Patterson was out of town and UA System President Donald Bobbitt was attending a funeral, and they were not available for comment at Tuesday’s meeting.
Also at the meeting, trustees unanimously approved the salaries of dozens of athletics staff members, administrators and faculty members beyond the limits for those positions established by state law. Arkansas law permits colleges and universities to go over the line-item maximum to pay some campus employees.
The salaries, which are maximum potential salaries including postseason compensation for coaches, ranged from $81,600 for assistant trainer Natalie Trotter to $4,700,000 for head football Coach Chad Morris.
On Monday — the day before the trustees’ vote to approve the energy project — Clark and the UAMS vice chancellor for communications and marketing, Leslie Taylor, attended a meeting of the Capitol View-Stifft Station Neighborhood Association to discuss the plan and address concerns from people who live nearby. (The timing was a coincidence, Taylor said.)
Clark discussed the ongoing demolition of 28 houses near the planned Pine and Cedar street redevelopment, some of which she said had been owned by UAMS for decades.
Those houses would “not be completely down, the rubble gone, until October,” she told the neighborhood group.
A few people at the meeting raised concerns about the impact of the project on flooding in the residential area. At least one person was fearful flooding would increase, asking about an increase in impermeable surfaces where additional UAMS parking spaces are planned.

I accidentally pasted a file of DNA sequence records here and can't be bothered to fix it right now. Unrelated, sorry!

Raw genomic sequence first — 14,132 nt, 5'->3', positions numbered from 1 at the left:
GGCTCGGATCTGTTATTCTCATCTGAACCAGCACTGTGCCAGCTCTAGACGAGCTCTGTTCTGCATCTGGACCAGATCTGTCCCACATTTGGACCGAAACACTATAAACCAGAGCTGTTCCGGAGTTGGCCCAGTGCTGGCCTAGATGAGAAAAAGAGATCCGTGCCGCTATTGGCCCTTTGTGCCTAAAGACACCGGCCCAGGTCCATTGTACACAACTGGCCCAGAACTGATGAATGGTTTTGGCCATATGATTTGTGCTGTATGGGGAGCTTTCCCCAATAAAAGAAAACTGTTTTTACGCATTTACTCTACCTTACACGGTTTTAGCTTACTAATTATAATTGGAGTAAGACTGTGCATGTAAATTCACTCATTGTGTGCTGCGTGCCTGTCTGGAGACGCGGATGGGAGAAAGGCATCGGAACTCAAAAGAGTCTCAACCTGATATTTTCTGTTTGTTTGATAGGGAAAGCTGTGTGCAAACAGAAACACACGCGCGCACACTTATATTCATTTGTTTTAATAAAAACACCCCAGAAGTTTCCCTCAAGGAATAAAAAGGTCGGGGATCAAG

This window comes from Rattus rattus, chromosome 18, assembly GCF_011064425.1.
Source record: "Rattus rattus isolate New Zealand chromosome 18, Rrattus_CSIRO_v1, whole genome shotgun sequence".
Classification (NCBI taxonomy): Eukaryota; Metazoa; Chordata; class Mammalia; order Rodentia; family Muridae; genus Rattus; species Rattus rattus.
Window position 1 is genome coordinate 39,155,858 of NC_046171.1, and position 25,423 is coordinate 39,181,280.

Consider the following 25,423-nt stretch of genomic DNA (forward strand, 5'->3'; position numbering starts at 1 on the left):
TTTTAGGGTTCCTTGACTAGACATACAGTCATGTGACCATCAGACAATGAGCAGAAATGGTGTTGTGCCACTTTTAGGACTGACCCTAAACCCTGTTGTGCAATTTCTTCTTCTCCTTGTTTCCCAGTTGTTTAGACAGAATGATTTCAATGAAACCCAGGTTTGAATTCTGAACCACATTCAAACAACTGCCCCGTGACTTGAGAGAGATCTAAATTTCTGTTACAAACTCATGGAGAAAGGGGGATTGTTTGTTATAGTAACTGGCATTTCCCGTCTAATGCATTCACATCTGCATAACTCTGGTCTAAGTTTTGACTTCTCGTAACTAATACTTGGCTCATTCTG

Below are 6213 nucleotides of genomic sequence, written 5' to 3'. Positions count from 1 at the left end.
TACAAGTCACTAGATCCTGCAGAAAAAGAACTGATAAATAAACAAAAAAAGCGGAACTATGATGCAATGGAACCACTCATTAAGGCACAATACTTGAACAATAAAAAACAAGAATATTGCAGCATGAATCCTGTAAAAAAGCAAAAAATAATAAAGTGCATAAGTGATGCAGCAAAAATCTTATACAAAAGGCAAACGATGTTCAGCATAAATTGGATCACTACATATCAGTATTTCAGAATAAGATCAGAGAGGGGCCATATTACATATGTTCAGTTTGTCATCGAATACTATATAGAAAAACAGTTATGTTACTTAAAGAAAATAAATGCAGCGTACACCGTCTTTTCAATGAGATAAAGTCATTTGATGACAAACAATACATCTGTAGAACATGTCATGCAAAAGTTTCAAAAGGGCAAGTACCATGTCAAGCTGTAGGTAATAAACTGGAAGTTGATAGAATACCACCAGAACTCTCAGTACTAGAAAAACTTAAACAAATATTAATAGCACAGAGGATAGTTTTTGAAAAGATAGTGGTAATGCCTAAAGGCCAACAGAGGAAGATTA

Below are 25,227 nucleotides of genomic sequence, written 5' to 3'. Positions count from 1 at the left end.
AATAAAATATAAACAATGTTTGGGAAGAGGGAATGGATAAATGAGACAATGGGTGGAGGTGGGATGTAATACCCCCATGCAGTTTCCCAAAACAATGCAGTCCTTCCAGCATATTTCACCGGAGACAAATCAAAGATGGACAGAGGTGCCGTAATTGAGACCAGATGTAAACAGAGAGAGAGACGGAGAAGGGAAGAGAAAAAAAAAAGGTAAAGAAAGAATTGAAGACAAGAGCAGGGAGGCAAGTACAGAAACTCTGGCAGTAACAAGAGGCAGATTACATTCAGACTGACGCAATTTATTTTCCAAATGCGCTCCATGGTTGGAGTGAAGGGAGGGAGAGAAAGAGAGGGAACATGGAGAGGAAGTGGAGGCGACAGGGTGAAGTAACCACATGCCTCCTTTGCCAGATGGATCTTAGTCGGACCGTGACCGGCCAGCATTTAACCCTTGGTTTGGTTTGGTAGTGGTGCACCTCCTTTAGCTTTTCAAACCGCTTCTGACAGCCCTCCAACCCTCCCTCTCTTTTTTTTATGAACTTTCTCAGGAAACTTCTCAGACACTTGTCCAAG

Clark said that she had been put in charge of improving sustainability and that UAMS welcomed feedback on related concerns.
“We want to be as green as we can possibly be,” she said. “I can’t tell you exactly what that finished product is going to look like … [but] we are trying to be good neighbors.”
UAMS also recently received a $30,000 grant that would pay for a small track and exercise area on the campus’s east side, which neighbors would be invited to use, she said.
After the meeting, the association’s president, Hunter Windle, said that he had heard pretty much what he expected and that it was helpful that officials had appeared to discuss concerns.
A group from the association is scheduled to meet Thursday with UAMS representatives, he said.
A Section on 07/10/2019
CORRECTION: Arkansas law permits colleges and universities to go over the line-item maximum to pay some campus employees. An earlier version of this article did not make that clear.